The USPTO currently provides for prioritized examination of utility and plant original applications if certain requirements are met. See 37 CFR 1.102(e) and MPEP 708.02(b). Upon filing a request for prioritized examination, an applicant must pay certain fees, including a prioritized examination fee set forth in 37 CFR 1.17(c) and a processing fee set forth in 37 CFR 1.17(i)(1). The requirement to pay these two fees will be waived under this pilot program if the requirements are met. The remaining fees listed in 37 CFR 1.102(e) and MPEP 708.02(b), subsection I. A. 2., that are not currently set to $0 must be paid by all applicants, and the requirement to pay those fees by the time the request for prioritized examination is made is not waived under this pilot program.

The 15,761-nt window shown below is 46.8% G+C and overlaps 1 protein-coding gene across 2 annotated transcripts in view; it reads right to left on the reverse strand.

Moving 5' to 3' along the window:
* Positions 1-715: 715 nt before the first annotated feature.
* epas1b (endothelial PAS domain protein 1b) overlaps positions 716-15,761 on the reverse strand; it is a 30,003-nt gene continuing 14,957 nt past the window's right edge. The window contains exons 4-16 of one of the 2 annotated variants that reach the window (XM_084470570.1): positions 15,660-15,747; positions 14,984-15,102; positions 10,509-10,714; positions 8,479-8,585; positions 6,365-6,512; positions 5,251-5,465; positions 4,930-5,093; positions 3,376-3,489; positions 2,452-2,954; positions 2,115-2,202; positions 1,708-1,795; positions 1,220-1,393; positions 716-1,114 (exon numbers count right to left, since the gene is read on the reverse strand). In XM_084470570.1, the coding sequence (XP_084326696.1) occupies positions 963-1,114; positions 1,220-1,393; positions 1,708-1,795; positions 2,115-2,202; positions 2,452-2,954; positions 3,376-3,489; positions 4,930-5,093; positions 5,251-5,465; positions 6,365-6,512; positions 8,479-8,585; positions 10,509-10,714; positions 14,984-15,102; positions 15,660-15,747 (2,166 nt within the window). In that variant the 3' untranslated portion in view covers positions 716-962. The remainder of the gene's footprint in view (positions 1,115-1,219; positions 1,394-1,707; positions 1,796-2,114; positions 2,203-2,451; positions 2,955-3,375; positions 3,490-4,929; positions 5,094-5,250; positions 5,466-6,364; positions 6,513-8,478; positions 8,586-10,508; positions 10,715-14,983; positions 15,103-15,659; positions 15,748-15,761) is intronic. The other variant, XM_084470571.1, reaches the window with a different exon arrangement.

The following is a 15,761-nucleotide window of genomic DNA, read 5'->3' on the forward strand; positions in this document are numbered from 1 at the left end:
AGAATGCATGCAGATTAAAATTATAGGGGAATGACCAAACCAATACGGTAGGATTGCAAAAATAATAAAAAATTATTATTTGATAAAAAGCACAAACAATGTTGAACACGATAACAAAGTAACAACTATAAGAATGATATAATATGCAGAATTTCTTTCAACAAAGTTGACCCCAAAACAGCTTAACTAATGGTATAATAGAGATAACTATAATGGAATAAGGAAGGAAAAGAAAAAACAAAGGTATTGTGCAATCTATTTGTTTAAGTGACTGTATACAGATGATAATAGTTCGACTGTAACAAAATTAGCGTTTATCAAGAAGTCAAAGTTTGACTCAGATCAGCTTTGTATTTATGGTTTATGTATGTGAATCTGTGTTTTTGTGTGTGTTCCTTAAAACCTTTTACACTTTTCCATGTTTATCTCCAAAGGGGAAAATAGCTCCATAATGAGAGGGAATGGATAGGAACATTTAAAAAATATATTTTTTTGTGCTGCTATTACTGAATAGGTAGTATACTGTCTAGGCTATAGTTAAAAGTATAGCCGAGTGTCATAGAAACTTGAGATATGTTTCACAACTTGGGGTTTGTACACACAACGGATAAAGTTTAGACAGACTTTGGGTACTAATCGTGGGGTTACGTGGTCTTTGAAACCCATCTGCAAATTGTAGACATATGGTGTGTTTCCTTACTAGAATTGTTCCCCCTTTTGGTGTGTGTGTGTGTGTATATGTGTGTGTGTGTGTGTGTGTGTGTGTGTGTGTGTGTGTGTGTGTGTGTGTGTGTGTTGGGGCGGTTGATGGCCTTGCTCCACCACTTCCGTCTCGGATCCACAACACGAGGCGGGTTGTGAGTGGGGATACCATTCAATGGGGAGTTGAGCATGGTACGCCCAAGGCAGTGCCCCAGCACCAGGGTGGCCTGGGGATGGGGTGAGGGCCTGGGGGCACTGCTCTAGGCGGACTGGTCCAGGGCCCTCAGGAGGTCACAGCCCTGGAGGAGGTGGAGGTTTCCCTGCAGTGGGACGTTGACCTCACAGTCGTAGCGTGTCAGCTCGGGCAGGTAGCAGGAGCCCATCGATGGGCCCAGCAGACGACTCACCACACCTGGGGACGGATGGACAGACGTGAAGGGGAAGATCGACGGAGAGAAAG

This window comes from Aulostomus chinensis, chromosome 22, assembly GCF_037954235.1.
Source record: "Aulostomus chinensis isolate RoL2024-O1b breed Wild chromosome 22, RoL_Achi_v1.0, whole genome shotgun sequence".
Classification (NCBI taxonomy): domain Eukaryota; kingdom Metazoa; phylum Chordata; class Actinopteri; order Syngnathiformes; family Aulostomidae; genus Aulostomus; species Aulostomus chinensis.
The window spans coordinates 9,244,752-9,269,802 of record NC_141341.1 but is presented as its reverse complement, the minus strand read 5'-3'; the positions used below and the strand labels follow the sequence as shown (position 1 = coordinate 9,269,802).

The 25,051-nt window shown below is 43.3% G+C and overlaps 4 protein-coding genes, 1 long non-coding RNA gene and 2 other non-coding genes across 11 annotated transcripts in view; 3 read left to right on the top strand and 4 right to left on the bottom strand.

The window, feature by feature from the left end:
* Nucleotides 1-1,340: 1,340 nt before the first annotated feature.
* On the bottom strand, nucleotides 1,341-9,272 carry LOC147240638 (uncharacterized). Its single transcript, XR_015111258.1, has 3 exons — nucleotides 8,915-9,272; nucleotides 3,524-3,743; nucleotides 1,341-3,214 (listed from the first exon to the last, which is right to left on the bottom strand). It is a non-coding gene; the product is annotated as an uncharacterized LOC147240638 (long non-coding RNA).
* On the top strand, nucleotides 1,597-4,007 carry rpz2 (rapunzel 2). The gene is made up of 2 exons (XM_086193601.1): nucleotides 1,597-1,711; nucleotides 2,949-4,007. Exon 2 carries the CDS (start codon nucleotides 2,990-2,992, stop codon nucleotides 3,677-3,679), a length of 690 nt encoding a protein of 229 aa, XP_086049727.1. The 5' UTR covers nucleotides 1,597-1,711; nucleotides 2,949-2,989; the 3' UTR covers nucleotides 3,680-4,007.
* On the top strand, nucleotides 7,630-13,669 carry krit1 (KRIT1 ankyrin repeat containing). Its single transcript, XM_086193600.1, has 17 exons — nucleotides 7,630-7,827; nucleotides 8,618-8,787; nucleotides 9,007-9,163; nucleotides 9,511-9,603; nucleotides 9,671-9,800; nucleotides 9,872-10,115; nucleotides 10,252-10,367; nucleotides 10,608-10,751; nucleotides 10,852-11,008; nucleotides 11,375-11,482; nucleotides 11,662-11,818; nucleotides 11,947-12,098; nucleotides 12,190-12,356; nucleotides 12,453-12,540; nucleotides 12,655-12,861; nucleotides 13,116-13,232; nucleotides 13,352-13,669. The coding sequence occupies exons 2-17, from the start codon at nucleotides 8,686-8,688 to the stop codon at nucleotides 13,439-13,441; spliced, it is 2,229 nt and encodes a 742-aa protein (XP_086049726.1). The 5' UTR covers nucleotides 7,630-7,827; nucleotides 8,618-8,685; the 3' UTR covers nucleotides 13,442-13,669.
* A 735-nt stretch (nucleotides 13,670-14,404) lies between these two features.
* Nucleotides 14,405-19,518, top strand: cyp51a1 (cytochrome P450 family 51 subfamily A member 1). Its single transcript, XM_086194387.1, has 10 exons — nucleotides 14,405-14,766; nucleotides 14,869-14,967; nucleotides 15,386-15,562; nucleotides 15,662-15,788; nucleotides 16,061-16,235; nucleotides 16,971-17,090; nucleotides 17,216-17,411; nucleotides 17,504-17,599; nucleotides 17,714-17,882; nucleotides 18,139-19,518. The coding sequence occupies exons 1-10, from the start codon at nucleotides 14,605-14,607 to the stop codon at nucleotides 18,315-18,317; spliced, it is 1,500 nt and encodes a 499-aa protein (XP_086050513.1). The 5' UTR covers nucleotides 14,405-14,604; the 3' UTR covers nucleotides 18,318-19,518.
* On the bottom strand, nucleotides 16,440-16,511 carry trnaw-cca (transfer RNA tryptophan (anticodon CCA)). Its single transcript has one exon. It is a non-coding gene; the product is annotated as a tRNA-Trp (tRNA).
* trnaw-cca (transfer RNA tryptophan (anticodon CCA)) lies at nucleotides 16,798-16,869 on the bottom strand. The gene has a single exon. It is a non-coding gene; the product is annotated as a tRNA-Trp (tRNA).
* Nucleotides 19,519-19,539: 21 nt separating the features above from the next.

Part I. Requirements To Participate
(1) The request for prioritized examination under the pilot program must be made:
(a) With the filing of a non-continuing original utility or plant nonprovisional application;
(b) with the filing of an original utility or plant nonprovisional application claiming the benefit of an earlier filing date under 35 U.S.C. 120, 121, or 365(c) of one prior nonprovisional application or one prior international application designating the United States; or
(c) with or after the filing of a request for continued examination (RCE) of such plant or utility application or of a national stage of an international application. Consistent with 37 CFR 1.102(e)(2), only a single request for prioritized examination filed with or after filing an RCE may be granted in an application.